29% say antisemitism acceptable in workplace, new survey finds

Concerns over the rise of antisemitism in the United States led to heated conversations about the issue.

A RECENT Pew study found that more than 50% of employees don’t want to return to office life. (photo credit: ISRAEL ANDRADE/UNSPLASH)
A RECENT Pew study found that more than 50% of employees don’t want to return to office life.
(photo credit: ISRAEL ANDRADE/UNSPLASH)

ResumeBuilder.com surveyed 1,131 hiring managers in November, asking them about their views of Jewish individuals and their perspectives on antisemitism in the workplace.

What did they find in their survey?

Their survey showed that 26% of hiring managers say they are less likely to move forward with Jewish applicants. When asked why, 38% said that "Jews have too much power and control," which is also tied to another 38% who said, "Jews claim to be the 'chosen people.'"

 Visitors seen standing next to a display of swastika banners at the Yad Vashem Holocaust Memorial museum in Jerusalem on April 26, 2022, ahead of Israeli Holocaust Remembrance Day.  (credit: OLIVIER FITOUSSI/FLASH90) Visitors seen standing next to a display of swastika banners at the Yad Vashem Holocaust Memorial museum in Jerusalem on April 26, 2022, ahead of Israeli Holocaust Remembrance Day. (credit: OLIVIER FITOUSSI/FLASH90)

A few of the other "reasons" were that "Jews have too much wealth", "Jews are greedy", "Jews killed Jesus," and many other antisemitism responses, according to the ResumeBuilder survey.

Another 26% of hiring managers make assumptions about whether or not the applicant is Jewish based on their looks and appearances.

"In this era of fighting for equality in hiring, Jewish individuals have largely been left out of the conversation and the issue of antisemitism has, for the most part, gone unaddressed."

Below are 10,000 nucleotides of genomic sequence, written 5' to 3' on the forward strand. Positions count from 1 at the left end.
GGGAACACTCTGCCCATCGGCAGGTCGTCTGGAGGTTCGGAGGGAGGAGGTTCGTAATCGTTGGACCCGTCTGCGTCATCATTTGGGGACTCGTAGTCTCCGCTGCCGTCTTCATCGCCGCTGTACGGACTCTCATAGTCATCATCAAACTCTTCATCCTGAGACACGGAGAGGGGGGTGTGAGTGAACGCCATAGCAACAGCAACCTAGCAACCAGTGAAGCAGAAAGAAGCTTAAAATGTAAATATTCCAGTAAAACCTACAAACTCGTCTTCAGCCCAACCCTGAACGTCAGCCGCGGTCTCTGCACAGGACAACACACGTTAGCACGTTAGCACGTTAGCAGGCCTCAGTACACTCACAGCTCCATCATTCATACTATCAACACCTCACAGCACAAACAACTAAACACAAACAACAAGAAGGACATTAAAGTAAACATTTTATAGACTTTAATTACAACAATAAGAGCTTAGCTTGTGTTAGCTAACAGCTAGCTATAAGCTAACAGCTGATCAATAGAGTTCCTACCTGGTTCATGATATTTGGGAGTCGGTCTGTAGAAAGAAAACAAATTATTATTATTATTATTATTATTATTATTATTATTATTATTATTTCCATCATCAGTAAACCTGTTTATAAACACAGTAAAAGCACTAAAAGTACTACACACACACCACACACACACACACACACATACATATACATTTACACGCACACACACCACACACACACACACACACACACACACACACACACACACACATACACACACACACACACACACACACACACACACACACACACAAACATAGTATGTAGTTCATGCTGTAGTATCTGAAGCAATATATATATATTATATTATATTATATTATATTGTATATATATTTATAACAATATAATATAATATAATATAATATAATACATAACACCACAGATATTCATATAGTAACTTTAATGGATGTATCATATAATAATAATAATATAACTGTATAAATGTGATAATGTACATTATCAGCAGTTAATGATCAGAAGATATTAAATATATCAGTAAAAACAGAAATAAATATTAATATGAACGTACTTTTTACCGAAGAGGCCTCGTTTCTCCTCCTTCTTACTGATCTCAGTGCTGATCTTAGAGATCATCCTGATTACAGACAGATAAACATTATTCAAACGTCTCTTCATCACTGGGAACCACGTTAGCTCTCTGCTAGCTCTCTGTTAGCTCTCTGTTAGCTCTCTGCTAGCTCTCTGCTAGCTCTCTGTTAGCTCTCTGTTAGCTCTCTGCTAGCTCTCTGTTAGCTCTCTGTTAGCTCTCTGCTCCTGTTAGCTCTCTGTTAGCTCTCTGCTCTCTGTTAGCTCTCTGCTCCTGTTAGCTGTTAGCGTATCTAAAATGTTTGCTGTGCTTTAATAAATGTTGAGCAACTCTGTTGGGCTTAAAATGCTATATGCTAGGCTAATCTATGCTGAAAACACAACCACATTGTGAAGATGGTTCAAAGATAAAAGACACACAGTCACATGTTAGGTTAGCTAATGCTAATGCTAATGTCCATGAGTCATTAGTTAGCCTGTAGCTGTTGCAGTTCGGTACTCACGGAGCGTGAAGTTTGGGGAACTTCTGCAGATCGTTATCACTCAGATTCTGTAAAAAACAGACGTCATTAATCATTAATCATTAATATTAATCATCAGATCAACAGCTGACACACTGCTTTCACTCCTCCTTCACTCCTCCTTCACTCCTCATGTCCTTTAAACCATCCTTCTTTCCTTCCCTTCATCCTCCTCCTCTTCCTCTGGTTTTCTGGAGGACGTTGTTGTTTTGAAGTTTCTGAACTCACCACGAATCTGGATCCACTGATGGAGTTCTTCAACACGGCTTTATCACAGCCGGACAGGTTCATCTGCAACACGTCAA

Stacie Haller, executive recruiter and career counselor 

23% said that their company is trying to limit Jewish presence in the workplace. 17% said that their bosses said not to hire Jewish people at all.

In regards to antisemitism among existing workers, 33% said that antisemitism is frequent and 29% said that antisemitism is acceptable within the company they work for.

"This data shows a disturbing number of hiring managers not only admit to having a negative bias against Jewish applicants but also, that they actively want to keep Jews out of their workplace," Stacie Haller, executive recruiter and career counselor said.

"This data shows a disturbing number of hiring managers not only admit to having a negative bias against Jewish applicants but also, that they actively want to keep Jews out of their workplace."

Stacie Haller

"Antisemitism in the workplace starts at the hiring process with individuals who do not want to hire Jews because of bigoted stereotypes, but that is not where it ends. Given that nearly one-third say antisemitism is common and acceptable in their workplace, it's evident that antisemitism is way beyond the hiring process.

"In this era of fighting for equality in hiring, Jewish individuals have largely been left out of the conversation and the issue of antisemitism has, for the most part, gone unaddressed.

"Organizations need to commit to oversight, training and having meaningful conversations about antisemitism. Removing prejudice and ensuring the workplace is equal, fair and accessible for all is not an easy challenge for organizations to tackle, but it's absolutely essential."

What were the questions on the survey?

The survey began by asking if the survey taker was a recruiter, hiring manager, not involved in hiring employees and none of the above.

It then goes in asking which industry the person works in—agriculture, business, construction etc.

The third question on the survey kicks things off by questioning the workplace and antisemitism in the hiring process. "Which of the following, if any, are ways that you come to believe that an applicant is Jewish? Their last name; directly stated by the applicant; their educational background; the applicant has past or current experience with a Jewish organization; their appearance; none of the above; other." The rest of the survey questions are very similar.

Recent concerns about antisemitism

Recently, notable celebrities, such as musician Kanye West and NBA Basketball star Kyrie Irving have been under fire recently for their antisemitic statements, which in turn, comedian Dave Chappelle addressed in his Saturday Night Live skit.

Concerns over the rise of antisemitism in the United States led to heated conversations about the issue.